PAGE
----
Documents related to the Balsas Valley Navigation and Improvement Company (Compania de Navegacio y Mejoras del Valle y Rio
Balsas Mexico) that operated a navigation concession on the Balsas River in the Mexican states of Michoacan and Guerrero from
1909 to 1921. The main partners in the company were Luis Terrazas, Jr. and Frank S. Kirkland. Materials include documents
and newspaper clippings related to the company and to other enterprises in northern Mexico. The collection contains some
personal correspondence and items belonging to the company's last proprietor, William C. Ammerman. Also included is a typescript
by N. Johnson entitled "A Study in Mexican Entrepreneurship by Two North Americans in the Early 20th Century: Rio Balsas Company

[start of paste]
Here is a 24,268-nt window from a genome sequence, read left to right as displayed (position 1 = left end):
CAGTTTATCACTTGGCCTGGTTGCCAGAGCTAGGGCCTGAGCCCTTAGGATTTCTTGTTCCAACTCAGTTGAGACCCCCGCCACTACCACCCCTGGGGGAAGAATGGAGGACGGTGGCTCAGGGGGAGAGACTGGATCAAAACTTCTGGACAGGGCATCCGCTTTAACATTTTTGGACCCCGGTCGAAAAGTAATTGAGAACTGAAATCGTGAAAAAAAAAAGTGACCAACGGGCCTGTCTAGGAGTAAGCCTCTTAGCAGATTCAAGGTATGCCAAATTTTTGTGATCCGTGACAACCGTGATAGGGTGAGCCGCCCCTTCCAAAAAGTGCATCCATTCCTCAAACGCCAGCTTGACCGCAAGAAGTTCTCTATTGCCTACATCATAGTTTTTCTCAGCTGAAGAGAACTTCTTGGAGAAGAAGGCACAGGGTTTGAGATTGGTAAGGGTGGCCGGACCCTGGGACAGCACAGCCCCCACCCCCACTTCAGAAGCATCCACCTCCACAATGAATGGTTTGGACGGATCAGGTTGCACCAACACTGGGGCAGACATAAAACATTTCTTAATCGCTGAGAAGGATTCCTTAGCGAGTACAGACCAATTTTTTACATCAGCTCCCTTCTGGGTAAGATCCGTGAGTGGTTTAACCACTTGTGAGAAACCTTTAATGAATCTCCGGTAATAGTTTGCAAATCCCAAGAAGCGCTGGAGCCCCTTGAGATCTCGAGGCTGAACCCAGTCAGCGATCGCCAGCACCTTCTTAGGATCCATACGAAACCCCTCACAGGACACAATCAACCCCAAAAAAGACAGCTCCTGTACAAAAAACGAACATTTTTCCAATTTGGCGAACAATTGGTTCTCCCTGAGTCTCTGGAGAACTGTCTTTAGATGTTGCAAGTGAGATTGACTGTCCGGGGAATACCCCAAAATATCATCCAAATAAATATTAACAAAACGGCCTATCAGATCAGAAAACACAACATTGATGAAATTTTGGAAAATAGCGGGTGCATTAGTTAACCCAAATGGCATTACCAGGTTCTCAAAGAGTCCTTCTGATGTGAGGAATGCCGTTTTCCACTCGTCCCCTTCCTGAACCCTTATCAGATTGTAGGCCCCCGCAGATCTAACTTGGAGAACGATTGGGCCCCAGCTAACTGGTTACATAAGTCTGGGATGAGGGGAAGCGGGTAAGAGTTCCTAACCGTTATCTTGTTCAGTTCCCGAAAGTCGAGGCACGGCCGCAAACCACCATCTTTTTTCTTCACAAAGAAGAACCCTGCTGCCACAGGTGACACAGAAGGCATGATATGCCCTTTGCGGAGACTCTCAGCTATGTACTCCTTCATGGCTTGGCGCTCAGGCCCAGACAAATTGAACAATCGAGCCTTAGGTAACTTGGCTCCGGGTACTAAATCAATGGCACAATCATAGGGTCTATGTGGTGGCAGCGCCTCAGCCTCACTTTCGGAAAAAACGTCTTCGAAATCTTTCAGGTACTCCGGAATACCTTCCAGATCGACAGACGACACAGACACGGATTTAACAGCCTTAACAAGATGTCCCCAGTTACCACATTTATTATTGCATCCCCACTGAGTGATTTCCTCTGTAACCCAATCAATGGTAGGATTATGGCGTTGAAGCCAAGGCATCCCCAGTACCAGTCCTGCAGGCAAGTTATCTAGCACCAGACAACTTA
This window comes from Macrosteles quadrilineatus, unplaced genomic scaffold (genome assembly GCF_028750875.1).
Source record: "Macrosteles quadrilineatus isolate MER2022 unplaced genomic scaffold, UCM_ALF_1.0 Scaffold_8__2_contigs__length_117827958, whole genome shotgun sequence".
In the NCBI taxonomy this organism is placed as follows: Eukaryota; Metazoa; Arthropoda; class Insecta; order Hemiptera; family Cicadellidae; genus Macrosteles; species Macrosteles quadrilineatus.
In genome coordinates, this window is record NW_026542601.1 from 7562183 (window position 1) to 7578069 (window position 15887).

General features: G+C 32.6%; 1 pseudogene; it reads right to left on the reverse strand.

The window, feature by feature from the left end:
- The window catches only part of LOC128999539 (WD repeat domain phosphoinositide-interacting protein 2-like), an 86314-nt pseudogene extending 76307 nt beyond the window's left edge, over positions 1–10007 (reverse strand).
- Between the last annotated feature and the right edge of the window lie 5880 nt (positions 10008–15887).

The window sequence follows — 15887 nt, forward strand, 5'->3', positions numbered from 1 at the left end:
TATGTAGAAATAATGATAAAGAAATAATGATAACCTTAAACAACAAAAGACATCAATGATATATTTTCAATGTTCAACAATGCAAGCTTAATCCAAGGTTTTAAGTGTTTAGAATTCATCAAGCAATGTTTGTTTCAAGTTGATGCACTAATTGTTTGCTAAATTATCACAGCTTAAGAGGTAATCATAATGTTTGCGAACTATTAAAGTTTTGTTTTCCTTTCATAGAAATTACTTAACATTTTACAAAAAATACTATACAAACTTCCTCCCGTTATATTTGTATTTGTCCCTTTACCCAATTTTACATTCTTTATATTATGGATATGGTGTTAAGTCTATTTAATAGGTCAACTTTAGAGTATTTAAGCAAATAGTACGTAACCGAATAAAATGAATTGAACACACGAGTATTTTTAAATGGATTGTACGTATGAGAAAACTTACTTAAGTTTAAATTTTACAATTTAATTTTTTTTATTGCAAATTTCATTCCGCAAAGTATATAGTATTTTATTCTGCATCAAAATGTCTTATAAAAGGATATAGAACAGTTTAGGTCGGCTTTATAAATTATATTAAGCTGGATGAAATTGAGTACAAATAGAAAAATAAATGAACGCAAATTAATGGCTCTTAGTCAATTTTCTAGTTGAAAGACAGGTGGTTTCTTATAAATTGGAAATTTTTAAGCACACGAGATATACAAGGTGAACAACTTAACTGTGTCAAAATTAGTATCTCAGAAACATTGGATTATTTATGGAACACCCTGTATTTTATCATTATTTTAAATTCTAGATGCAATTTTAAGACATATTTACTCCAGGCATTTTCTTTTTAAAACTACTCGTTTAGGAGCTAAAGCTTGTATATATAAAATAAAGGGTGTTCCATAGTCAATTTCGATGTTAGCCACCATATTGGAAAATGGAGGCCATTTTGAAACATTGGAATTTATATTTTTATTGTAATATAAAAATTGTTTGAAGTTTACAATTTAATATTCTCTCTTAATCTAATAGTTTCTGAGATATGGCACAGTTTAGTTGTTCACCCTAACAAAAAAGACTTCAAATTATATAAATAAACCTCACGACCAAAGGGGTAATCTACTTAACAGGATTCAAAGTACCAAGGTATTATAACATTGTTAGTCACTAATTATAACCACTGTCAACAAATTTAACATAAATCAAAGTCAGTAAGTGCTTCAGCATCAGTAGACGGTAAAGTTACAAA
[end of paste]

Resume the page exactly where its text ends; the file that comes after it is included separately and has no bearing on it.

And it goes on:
and Related Enterprises." The material is arranged in four series: 1) BALSAS COMPANY DOCUMENTS, 2) RELATED HISTORICAL DOCUMENTS,
3) MISCELLANEOUS, and 4) ORIGINALS OF PRESERVATION PHOTOCOPIES.
The Balsas Valley Navigation and Improvement Company was founded as an outgrowth of a navigation concession granted by the
Mexican government on March 18, 1909. Confirmed by full Congress on April 8, 1909, the contract granted Luis Terrazas, Jr.
and Frank S. Kirkland the rights to navigate the full distance of the Rio Balsas through the states of Michoacan and Guerrero.
Terrazas, the son of the prominent governor of the state of Chihuahua, and Kirkland, an engineer from Milwaukee, Wisconsin,
formed a partnership that benefited from the political connections of the Mexican national and the technical skill of the
American engineer. Establishing offices in both Chihuahua and Mexico City, the company aimed to become a great trading monopoly
by creating a riverboat-railroad system that would allow the Balsas Valley's great resources of timber, ores, and agriculture
to be removed and transported from the region.